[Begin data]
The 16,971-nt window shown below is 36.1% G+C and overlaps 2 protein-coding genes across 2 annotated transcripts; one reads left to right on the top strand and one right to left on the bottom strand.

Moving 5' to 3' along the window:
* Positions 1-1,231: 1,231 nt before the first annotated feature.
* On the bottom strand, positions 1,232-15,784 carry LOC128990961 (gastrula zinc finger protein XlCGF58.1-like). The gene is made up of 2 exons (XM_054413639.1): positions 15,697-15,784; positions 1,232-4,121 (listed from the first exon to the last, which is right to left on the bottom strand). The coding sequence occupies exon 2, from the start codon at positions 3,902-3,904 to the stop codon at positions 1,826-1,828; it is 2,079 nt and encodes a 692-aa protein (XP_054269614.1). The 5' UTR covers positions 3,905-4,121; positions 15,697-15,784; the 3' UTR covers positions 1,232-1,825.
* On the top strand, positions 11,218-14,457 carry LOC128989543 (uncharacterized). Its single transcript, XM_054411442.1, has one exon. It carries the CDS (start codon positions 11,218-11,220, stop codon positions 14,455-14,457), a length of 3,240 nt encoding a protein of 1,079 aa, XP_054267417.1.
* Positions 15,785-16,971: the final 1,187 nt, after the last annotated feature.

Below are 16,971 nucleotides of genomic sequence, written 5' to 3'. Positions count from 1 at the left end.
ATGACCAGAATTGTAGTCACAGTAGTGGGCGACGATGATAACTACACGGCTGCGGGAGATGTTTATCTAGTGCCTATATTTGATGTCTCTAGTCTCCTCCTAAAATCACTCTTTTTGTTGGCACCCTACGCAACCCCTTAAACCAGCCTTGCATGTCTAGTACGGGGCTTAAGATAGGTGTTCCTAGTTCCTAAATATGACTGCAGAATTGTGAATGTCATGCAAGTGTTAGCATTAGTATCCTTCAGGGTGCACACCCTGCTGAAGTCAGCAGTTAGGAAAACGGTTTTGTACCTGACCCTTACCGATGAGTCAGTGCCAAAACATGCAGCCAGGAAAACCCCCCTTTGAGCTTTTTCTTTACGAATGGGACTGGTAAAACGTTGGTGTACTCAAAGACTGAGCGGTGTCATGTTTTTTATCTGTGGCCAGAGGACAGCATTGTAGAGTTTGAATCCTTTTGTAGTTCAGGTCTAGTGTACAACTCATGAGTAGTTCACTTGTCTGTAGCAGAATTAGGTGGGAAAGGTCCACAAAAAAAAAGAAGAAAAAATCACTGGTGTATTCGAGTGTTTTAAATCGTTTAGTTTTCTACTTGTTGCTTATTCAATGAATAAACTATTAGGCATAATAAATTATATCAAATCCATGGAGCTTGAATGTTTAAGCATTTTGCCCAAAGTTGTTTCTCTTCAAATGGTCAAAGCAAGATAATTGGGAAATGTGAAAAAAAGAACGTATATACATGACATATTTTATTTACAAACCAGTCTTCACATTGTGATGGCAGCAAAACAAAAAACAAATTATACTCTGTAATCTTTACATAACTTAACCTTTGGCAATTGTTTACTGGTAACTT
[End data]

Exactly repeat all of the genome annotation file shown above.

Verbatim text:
The 16,971-nt window shown below is 36.1% G+C and overlaps 2 protein-coding genes across 2 annotated transcripts; one reads left to right on the top strand and one right to left on the bottom strand.

Moving 5' to 3' along the window:
* Positions 1-1,231: 1,231 nt before the first annotated feature.
* On the bottom strand, positions 1,232-15,784 carry LOC128990961 (gastrula zinc finger protein XlCGF58.1-like). The gene is made up of 2 exons (XM_054413639.1): positions 15,697-15,784; positions 1,232-4,121 (listed from the first exon to the last, which is right to left on the bottom strand). The coding sequence occupies exon 2, from the start codon at positions 3,902-3,904 to the stop codon at positions 1,826-1,828; it is 2,079 nt and encodes a 692-aa protein (XP_054269614.1). The 5' UTR covers positions 3,905-4,121; positions 15,697-15,784; the 3' UTR covers positions 1,232-1,825.
* On the top strand, positions 11,218-14,457 carry LOC128989543 (uncharacterized). Its single transcript, XM_054411442.1, has one exon. It carries the CDS (start codon positions 11,218-11,220, stop codon positions 14,455-14,457), a length of 3,240 nt encoding a protein of 1,079 aa, XP_054267417.1.
* Positions 15,785-16,971: the final 1,187 nt, after the last annotated feature.

Below are 16,971 nucleotides of genomic sequence, written 5' to 3'. Positions count from 1 at the left end.
ATGACCAGAATTGTAGTCACAGTAGTGGGCGACGATGATAACTACACGGCTGCGGGAGATGTTTATCTAGTGCCTATATTTGATGTCTCTAGTCTCCTCCTAAAATCACTCTTTTTGTTGGCACCCTACGCAACCCCTTAAACCAGCCTTGCATGTCTAGTACGGGGCTTAAGATAGGTGTTCCTAGTTCCTAAATATGACTGCAGAATTGTGAATGTCATGCAAGTGTTAGCATTAGTATCCTTCAGGGTGCACACCCTGCTGAAGTCAGCAGTTAGGAAAACGGTTTTGTACCTGACCCTTACCGATGAGTCAGTGCCAAAACATGCAGCCAGGAAAACCCCCCTTTGAGCTTTTTCTTTACGAATGGGACTGGTAAAACGTTGGTGTACTCAAAGACTGAGCGGTGTCATGTTTTTTATCTGTGGCCAGAGGACAGCATTGTAGAGTTTGAATCCTTTTGTAGTTCAGGTCTAGTGTACAACTCATGAGTAGTTCACTTGTCTGTAGCAGAATTAGGTGGGAAAGGTCCACAAAAAAAAAGAAGAAAAAATCACTGGTGTATTCGAGTGTTTTAAATCGTTTAGTTTTCTACTTGTTGCTTATTCAATGAATAAACTATTAGGCATAATAAATTATATCAAATCCATGGAGCTTGAATGTTTAAGCATTTTGCCCAAAGTTGTTTCTCTTCAAATGGTCAAAGCAAGATAATTGGGAAATGTGAAAAAAAGAACGTATATACATGACATATTTTATTTACAAACCAGTCTTCACATTGTGATGGCAGCAAAACAAAAAACAAATTATACTCTGTAATCTTTACATAACTTAACCTTTGGCAATTGTTTACTGGTAACTT